Shell Games with Government Reductions. State budget director Pat Pitney said Gov. Bill Walker proposes to cut 185 jobs in the next fiscal year, which begins July 1. Those cuts would leave the state with just over 24,000 workers across all agencies, the smallest figure since 2007. Sen. Anna MacKinnon, co-chair of Senate Finance, said the governor’s proposal “hasn’t really reduced spending overall in the state’s budget” because programs including Medicaid Expansion are benefiting from federal payments that reduce the need for state funds. “I’m not sure we’re really reducing state government,” she said. “We’re just moving the shell.” Other senators appeared upset that the governor’s proposal assumes the legislature will completely restructure Alaska’s oil and gas tax credit program and pass the Permanent Fund Protection Act, which would use the earnings of the Permanent Fund to pay for government services and link Permanent Fund Dividend payments directly to oil and gas prices. “You simply cannot cut your way out of the deficit,” David Teal, director of the Legislature’s finance division, told House Finance. While Headlamp recognizes that lawmakers cannot cut their way out of the deficit, we also contend that taxing our way out of it is just as infeasible. The budget put forward by Gov. Walker is not what we had in mind when Headlamp advocated for a smaller government. Real spending cuts, and fundamental reforms to formula driven programs are what Alaska needs, not income taxes and minor tweaks to state government. Sen. MacKinnon accurately pointed out during yesterday’s presentation that the Governor’s budget is using funny math, while Headlamp believes he may be shuffling money around in an attempt to make it look as if he’s cutting the budget.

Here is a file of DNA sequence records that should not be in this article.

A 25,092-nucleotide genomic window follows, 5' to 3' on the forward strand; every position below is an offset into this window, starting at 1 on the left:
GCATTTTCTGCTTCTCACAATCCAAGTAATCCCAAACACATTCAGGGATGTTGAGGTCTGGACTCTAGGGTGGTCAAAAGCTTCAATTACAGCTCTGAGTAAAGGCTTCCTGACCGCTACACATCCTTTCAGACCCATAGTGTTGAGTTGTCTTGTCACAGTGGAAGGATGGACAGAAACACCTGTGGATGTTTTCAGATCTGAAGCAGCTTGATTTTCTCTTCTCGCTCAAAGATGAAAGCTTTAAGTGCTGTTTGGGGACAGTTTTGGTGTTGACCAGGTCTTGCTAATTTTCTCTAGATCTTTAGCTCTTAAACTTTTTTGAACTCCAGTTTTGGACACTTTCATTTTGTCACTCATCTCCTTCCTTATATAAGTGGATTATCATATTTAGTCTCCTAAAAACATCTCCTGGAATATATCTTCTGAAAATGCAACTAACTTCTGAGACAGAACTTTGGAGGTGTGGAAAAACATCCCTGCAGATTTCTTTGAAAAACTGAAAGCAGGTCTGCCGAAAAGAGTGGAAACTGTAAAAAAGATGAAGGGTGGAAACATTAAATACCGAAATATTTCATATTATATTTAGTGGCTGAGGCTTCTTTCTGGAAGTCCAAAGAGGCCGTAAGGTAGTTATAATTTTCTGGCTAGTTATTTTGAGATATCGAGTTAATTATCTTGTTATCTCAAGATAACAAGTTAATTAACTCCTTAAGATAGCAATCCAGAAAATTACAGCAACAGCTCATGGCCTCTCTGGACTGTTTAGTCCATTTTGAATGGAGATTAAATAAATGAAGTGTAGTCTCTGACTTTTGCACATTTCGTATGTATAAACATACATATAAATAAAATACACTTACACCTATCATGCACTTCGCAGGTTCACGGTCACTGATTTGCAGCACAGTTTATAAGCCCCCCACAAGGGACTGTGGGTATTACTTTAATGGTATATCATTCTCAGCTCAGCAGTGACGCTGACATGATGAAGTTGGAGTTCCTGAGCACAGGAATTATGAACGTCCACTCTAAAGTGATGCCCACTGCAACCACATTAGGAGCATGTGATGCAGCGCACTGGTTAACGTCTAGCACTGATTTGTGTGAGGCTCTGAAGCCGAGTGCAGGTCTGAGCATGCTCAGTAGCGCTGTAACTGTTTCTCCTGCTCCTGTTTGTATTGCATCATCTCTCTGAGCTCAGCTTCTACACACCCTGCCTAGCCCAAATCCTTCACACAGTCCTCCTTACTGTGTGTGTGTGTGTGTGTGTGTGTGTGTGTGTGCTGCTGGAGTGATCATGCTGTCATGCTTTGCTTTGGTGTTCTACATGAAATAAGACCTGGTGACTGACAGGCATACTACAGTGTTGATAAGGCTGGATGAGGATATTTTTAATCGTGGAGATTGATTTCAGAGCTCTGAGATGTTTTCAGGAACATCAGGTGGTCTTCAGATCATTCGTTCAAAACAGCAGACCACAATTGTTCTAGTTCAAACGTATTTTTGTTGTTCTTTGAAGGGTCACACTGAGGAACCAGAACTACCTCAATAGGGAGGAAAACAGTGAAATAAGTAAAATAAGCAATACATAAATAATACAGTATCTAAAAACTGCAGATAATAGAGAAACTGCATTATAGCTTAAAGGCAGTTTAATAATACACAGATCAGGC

Cuts won’t cut it. As the legislature gets back into full swing, lawmakers have begun to tackle the budget hurdles facing Alaska. Three Republican senators — Senate President Kevin Meyer, Finance Co-chair Anna MacKinnon and Resources Chair Cathy Giessel — say some combination of budget cuts and new revenues such as use of Permanent Fund earnings for this year are needed to solve the problem. “We can’t cut our way out of this. Even if we were to cut $1 billion, we’d still have a multi-billion-dollar deficit, so cuts aren’t the total answer,” said Sen. Cathy Giessel, who chairs the Senate Resources Committee. Giessel’s comments came during a briefing of the Alaska Support Industry Alliance, a contractor group, on Jan. 14. “We have to do this a piece at a time, in a predictable manner that will preserve stability. To make radical changes too suddenly would not be good,” Giessel told the Alliance. Only after government is “right-sized” should taxes be considered, she said. Cuts are the first step Alaska must take to pull itself out of the current fiscal hole. Headlamp also recognizes that fundamental changes to long-term policies will be essential to reigniting substantial economic growth. Lawmakers need to address policies that will incentivize investment in our economy for the future.
Gov. Walker will be the center of attention once again as he prepares for tonight’s State of the State. Interested in what Headlamp thinks he should be addressing? Check it out here. Don’t forget to stick with @AKHeadlamp for rapid updates on Gov. Walker’s plan for Alaska.